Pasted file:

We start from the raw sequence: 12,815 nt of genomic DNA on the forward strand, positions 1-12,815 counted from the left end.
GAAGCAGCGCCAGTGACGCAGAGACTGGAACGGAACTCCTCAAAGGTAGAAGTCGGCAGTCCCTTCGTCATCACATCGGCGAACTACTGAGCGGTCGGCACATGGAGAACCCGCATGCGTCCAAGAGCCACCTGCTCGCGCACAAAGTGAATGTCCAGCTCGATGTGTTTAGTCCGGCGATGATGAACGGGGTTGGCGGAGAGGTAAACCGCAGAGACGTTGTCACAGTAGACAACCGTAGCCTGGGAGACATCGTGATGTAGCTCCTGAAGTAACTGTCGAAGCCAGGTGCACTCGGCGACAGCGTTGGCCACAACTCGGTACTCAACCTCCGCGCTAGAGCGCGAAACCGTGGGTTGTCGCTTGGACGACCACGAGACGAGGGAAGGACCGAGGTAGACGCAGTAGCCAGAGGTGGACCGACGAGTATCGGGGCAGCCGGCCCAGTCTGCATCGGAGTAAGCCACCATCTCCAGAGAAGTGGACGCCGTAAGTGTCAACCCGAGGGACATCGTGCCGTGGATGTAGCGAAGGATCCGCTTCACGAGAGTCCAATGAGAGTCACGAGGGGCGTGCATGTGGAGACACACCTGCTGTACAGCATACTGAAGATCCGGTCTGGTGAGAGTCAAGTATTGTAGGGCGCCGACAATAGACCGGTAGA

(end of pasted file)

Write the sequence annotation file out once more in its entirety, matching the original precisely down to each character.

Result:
We start from the raw sequence: 12,815 nt of genomic DNA on the forward strand, positions 1-12,815 counted from the left end.
GAAGCAGCGCCAGTGACGCAGAGACTGGAACGGAACTCCTCAAAGGTAGAAGTCGGCAGTCCCTTCGTCATCACATCGGCGAACTACTGAGCGGTCGGCACATGGAGAACCCGCATGCGTCCAAGAGCCACCTGCTCGCGCACAAAGTGAATGTCCAGCTCGATGTGTTTAGTCCGGCGATGATGAACGGGGTTGGCGGAGAGGTAAACCGCAGAGACGTTGTCACAGTAGACAACCGTAGCCTGGGAGACATCGTGATGTAGCTCCTGAAGTAACTGTCGAAGCCAGGTGCACTCGGCGACAGCGTTGGCCACAACTCGGTACTCAACCTCCGCGCTAGAGCGCGAAACCGTGGGTTGTCGCTTGGACGACCACGAGACGAGGGAAGGACCGAGGTAGACGCAGTAGCCAGAGGTGGACCGACGAGTATCGGGGCAGCCGGCCCAGTCTGCATCGGAGTAAGCCACCATCTCCAGAGAAGTGGACGCCGTAAGTGTCAACCCGAGGGACATCGTGCCGTGGATGTAGCGAAGGATCCGCTTCACGAGAGTCCAATGAGAGTCACGAGGGGCGTGCATGTGGAGACACACCTGCTGTACAGCATACTGAAGATCCGGTCTGGTGAGAGTCAAGTATTGTAGGGCGCCGACAATAGACCGGTAGA